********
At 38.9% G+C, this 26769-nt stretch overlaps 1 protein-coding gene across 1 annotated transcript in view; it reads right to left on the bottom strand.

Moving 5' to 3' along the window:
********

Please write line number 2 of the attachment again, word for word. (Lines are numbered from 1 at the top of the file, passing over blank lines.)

Moving 5' to 3' along the window: